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yeaaa this is why I only keep 2 very different types of flies. Wingless melanos and flightless hydei... every once in a while I toss a banana in when I feed heavily (usually before a long weekend away or something) and I am not interested in risking 2 types of flies hitting that banana hard and getting freaky and then having fliers everywhere. It's already risky enough during the summer with elevated temps in the tank potentially causing a mutation back to fliers... don't need to be adding additional risk to it IMO
Tom, I did not realize an increase in temp can possibly cause the FF to revert to flying again... have any link for folks to read up on this? (this has always been a fear in the back of my mind!)
 

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Now that I dug for an actual source... I found this post by Ed:

If you are raising one of the gliders, if the cultures get warm enough flying ones can result. This is not a permanent change to the genome of the fly but a change in the structure of the coded protiens due to the temperature.

I had several cultures of golden delicious revert to flying on me when they got too warm.. (all golden flying flies... I didn't notice and popped the culture open in the kitchen and got a cloud of flies in my face...)

If you use bait stations to help keep the flies in the tanks, it is also possible that a wild type made its way into the terrarium or developed off the piece of fruit from a previously deposited egg.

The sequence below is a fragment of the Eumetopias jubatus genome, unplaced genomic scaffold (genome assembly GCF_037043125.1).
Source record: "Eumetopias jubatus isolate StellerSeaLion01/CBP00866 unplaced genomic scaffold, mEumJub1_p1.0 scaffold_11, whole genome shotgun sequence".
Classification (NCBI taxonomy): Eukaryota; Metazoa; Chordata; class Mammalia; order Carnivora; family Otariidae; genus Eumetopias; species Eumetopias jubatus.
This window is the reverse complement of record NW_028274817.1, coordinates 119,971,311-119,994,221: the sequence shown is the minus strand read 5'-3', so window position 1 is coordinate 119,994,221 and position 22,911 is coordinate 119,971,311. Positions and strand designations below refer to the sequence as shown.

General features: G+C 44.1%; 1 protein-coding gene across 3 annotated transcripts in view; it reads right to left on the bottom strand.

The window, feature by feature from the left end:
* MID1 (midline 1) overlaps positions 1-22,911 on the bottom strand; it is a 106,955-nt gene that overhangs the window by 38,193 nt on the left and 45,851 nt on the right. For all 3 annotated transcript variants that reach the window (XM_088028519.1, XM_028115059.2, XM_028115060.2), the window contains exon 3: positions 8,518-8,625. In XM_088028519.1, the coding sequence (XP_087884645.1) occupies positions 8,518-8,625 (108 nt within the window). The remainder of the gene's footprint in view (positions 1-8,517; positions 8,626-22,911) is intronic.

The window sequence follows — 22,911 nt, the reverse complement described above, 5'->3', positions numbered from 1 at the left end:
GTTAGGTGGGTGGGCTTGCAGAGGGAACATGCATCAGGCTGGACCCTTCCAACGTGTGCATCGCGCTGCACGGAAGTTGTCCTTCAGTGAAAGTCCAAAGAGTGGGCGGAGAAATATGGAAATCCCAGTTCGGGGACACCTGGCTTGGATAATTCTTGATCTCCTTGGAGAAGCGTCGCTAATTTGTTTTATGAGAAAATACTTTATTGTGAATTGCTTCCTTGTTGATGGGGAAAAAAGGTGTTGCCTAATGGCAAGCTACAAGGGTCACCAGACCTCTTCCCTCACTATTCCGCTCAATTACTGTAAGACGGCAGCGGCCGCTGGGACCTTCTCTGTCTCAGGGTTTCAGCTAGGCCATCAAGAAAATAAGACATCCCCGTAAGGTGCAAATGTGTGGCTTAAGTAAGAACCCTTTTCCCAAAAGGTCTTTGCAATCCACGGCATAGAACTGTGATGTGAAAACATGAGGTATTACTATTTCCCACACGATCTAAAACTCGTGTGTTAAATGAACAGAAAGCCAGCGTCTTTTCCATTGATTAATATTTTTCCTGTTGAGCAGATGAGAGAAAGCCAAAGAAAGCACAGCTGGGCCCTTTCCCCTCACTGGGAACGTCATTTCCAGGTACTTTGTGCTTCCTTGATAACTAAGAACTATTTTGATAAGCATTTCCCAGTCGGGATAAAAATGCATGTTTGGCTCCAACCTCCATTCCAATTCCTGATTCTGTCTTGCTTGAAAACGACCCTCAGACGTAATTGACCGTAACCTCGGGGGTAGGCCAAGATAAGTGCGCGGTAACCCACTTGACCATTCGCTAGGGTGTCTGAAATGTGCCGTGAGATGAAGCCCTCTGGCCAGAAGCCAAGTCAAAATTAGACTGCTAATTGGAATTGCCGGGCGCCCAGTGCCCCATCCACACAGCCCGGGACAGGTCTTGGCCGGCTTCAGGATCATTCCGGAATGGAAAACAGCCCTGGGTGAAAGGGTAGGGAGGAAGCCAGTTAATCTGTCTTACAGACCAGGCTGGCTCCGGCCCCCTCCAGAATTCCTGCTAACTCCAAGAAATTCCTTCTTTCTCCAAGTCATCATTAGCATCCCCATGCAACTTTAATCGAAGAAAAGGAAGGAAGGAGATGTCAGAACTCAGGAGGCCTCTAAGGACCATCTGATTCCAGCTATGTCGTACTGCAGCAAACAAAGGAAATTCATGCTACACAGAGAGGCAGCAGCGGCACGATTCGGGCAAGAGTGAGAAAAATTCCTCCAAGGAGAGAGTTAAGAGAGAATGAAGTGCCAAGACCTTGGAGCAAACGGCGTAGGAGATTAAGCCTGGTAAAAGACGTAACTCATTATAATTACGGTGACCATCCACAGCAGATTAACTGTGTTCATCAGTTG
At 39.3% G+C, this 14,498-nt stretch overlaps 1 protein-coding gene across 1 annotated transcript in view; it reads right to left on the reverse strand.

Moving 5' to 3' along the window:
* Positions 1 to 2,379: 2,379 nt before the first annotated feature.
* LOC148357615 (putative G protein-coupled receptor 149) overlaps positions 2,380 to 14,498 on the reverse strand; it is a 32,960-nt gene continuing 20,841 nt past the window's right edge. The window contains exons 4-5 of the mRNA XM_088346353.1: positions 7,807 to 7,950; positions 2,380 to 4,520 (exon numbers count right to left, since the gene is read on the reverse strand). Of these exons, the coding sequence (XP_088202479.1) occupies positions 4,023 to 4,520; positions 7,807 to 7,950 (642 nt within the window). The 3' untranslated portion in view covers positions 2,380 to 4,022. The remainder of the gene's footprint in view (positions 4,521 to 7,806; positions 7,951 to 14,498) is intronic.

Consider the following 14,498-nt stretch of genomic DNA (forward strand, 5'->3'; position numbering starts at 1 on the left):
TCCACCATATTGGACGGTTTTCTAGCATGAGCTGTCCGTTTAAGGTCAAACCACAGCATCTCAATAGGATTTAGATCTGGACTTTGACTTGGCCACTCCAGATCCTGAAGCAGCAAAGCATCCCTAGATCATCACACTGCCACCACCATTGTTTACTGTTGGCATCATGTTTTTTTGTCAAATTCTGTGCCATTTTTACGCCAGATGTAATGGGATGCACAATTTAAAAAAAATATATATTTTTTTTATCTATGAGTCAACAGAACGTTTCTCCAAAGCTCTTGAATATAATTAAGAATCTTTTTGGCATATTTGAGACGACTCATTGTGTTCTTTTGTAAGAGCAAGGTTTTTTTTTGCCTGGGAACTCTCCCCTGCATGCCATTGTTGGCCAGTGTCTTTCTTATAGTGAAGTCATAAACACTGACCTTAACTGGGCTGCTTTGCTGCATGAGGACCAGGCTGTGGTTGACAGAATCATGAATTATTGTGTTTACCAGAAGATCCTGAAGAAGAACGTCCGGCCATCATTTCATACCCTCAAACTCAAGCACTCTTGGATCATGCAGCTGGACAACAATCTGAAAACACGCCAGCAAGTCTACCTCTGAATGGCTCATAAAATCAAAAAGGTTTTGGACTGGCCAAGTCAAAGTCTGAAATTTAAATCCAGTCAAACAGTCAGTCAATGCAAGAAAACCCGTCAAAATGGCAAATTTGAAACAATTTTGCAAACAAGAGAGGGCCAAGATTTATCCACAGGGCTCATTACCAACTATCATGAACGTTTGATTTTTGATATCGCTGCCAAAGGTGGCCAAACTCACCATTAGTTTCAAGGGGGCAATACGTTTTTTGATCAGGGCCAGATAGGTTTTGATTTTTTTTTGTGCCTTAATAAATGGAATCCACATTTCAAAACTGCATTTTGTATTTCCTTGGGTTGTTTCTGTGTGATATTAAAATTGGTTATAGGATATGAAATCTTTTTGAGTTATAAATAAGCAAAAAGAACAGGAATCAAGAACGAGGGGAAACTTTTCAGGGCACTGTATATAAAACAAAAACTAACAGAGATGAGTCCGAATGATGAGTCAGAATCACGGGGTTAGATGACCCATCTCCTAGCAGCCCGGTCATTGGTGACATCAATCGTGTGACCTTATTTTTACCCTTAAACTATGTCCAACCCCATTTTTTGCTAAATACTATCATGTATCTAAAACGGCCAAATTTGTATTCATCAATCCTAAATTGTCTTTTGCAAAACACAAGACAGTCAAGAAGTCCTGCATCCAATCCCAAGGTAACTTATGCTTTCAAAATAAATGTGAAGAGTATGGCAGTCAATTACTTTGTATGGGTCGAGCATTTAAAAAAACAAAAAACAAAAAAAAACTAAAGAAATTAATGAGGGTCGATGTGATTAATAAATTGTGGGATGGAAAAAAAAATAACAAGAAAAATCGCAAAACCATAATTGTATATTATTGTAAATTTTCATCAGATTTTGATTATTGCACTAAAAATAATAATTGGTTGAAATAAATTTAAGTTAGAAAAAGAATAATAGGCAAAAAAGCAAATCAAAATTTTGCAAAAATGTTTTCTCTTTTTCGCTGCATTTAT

Ed
http://www.dendroboard.com/forum/food-feeding/42499-melas-wings.html#post375908

so, it may not be in all varieties... but there is at least some proof of it somewhere.
 

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I actually had that happen to me recently. Some very small flyers got in my tank going after the banana. Took a week or so of just not leaving any fruit or bug burger in the tank but it I haven't seen em in a dew days so I think they're gone.
 

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I actually had that happen to me recently. Some very small flyers got in my tank going after the banana. Took a week or so of just not leaving any fruit or bug burger in the tank but it I haven't seen em in a dew days so I think they're gone.

If you are talking about the really small black flies then they were likely fungus gnats.

Thanks Tom! Good to know.

No prob, but you should be thanking Ed... He's responsible for most things I know! Haha
 

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Discussion Starter · #14 · (Edited)
Sorry for being so late to reply. Lots of useful info here, thanks!

what kind of frogs are you feeding???
An auratus trio.

Some of your frogs may also be more adept at catching the gliders than others. Also, if it takes them longer to catch the gliders, there will be theoretically less vitamin powder on them.

....I am a big advocate for providing captive animals with as much exercise and variety as possible...
SDK, I think we're on the same wavelength here. I've done enrichment for much larger animals -- big cats, chimps -- and I absolutely agree the same should be done for the frogs. That's exactly why I finally got the gliders. After making a new and much more interesting viv for the frogs, I was thinking "I wish there were something else I could do to mix it up for them." And they've been constantly going after the fungus gnats so... :)